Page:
Investigators of Tuesday's deadly Amtrak derailment in Philadelphia reportedly have obtained a search warrant for the cell phone records of the train engineer in an effort to determine if he was distracted in the moments leading up to the fatal crash.
The Philadelphia Inquirer reported late Thursday that city police had obtained the warrant for 32-year-old Brandon Bostian's phone records earlier in the day.
Investigators also took issue with the characterization of Bostian's initial interview with investigators by the engineer's attorney. Robert Goggin told ABC News that Bostian had spoken with police for five hours before the attorney arrived to represent him Wednesday. However, the investigators told the Inquirer that Bostian had barely spoken with police before Goggin arrived and was only questioned by detectives briefly at a local hospital shortly after the crash.
Philadelphia Mayor Michael Nutter told reporters that Bostian had told detectives he did not want to be formally interviewed. "And he doesn't have to be interviewed if he doesn't want to be at this particular stage," Nutter said.
The Inquirer also reported that police officials had discussed the possibility of pressing charges against Bostian as early in the investigation as Wednesday morning. However, the Philadelphia District Attorney's office decided there had not been enough evidence collected to do so.
Eight people were killed and over 200 were injured when Northeast Regional 188 derailed shortly after leaving Philadelphia's 30th Street Station bound for New York. The National Transportation Safety Board revealed Thursday that the train had sped up from 70 mph until it reached more than 100 mph at a sharp bend where the maximum speed is supposed to be 50 mph.
NTSB member Robert Sumwalt said it was not immediately clear whether the train's speed had been increased manually by Bostian. He added that investigators have found no problems with the track, the signals or the locomotive, and the train was running on time.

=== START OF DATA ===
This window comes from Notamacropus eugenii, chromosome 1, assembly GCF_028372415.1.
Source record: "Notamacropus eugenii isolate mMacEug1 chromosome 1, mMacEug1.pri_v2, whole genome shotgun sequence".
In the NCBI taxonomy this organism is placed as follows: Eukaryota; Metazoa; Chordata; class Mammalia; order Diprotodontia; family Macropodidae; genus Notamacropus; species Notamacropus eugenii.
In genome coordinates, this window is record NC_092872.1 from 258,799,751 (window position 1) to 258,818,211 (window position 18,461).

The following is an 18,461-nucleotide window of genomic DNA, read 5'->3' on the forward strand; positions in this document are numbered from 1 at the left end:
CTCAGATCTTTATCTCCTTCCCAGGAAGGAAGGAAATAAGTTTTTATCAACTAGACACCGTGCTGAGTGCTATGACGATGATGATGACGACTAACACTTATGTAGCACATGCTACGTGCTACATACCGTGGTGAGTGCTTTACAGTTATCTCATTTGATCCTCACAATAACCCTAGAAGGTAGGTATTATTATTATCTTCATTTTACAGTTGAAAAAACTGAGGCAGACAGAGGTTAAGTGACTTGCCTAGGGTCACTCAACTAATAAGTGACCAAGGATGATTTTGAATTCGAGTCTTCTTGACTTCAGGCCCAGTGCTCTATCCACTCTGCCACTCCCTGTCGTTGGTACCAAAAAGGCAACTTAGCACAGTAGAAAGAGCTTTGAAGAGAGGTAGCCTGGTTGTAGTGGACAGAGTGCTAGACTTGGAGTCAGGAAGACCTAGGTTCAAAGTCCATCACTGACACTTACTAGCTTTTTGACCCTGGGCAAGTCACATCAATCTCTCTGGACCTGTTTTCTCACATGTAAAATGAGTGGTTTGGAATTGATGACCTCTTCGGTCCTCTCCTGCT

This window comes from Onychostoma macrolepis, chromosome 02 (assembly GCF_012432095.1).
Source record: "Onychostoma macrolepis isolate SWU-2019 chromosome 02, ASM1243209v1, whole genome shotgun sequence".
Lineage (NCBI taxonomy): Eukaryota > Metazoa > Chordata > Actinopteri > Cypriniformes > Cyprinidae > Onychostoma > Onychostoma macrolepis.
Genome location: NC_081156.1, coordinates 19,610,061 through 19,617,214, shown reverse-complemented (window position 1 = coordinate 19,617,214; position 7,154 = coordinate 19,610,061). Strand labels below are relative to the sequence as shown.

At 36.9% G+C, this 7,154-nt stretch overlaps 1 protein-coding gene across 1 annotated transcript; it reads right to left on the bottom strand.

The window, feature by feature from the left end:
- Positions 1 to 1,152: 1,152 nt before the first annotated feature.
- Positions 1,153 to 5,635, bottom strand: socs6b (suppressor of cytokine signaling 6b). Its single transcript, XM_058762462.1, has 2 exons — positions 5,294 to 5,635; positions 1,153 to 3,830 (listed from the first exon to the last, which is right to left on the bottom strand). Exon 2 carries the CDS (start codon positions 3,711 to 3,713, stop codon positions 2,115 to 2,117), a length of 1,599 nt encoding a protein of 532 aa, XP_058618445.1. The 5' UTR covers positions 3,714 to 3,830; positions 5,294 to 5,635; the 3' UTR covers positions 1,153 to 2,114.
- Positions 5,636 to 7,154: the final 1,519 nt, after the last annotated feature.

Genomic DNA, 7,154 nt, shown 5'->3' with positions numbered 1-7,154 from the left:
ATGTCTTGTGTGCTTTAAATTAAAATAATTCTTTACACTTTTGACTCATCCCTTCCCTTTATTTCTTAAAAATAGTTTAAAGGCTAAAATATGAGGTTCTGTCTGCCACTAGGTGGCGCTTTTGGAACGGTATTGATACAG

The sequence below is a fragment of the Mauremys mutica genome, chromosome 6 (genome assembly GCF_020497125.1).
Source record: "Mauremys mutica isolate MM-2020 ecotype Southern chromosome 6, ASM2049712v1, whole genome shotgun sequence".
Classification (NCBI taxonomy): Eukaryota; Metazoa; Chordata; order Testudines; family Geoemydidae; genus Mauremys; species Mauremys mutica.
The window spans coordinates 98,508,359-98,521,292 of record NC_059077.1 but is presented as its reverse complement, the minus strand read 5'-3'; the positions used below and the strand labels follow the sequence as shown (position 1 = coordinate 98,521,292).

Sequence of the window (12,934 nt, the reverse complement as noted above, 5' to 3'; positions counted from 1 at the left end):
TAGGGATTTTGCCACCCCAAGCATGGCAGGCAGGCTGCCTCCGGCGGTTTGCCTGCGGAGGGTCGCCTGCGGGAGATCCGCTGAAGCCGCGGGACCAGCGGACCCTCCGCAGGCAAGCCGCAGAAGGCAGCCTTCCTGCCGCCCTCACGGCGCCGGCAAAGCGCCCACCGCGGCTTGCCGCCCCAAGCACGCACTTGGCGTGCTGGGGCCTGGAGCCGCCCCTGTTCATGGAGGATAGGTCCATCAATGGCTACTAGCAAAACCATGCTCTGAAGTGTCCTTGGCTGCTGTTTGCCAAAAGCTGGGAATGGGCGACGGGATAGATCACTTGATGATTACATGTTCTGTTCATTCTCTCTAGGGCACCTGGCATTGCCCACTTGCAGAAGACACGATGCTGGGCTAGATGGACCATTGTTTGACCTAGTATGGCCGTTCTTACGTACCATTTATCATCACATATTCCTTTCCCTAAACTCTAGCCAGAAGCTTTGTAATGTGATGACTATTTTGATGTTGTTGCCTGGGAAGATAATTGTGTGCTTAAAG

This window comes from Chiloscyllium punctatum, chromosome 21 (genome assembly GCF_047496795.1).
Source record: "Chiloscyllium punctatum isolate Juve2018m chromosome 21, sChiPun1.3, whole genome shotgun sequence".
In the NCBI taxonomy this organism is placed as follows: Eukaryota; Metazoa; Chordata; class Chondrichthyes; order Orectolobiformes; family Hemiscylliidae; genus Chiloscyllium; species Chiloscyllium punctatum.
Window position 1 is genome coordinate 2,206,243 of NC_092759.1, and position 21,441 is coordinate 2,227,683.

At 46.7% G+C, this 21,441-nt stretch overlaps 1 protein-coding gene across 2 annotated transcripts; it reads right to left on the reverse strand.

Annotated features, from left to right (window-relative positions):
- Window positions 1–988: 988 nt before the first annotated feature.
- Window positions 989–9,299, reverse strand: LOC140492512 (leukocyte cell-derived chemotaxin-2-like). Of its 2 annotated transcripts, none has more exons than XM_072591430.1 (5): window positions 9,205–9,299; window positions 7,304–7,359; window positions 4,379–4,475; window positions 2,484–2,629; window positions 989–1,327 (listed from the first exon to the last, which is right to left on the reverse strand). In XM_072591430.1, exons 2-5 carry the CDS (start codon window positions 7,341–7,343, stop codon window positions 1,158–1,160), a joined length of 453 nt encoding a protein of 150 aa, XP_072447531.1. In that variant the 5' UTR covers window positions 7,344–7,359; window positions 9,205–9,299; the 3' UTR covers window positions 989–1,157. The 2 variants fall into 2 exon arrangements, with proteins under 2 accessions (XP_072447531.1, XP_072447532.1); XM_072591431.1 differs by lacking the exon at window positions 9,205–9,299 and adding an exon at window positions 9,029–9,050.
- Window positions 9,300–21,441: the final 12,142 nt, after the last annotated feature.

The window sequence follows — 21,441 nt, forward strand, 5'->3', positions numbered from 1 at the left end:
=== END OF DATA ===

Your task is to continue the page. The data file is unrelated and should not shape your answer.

Sumwalt also said that Bostian had agreed to be interviewed by the NTSB and that the meeting would take place in the next few days.
Officials believe they have now accounted for all 243 passengers and crew members who were thought to have been aboard, Nutter said. Forty-three remained hospitalized Thursday, according to the mayor. Temple University Hospital said it had six patients in critical condition, all of whom were expected to pull through.
Amtrak President and CEO Joseph Boardman said in a letter on Amtrak's official blog Thursday that it is cooperating fully with the investigation.
"With truly heavy hearts, we mourn those who died. Their loss leaves holes in the lives of their families and communities," Boardman wrote. "Amtrak takes full responsibility and deeply apologizes for our role in this tragic event."
He said the railroad's goal is "to fully understand what happened and how we can prevent a similar tragedy from occurring in the future."
Amtrak has said limited train service between Philadelphia and New York should resume on Monday, with full service by Tuesday.
The Associated Press contributed to this report.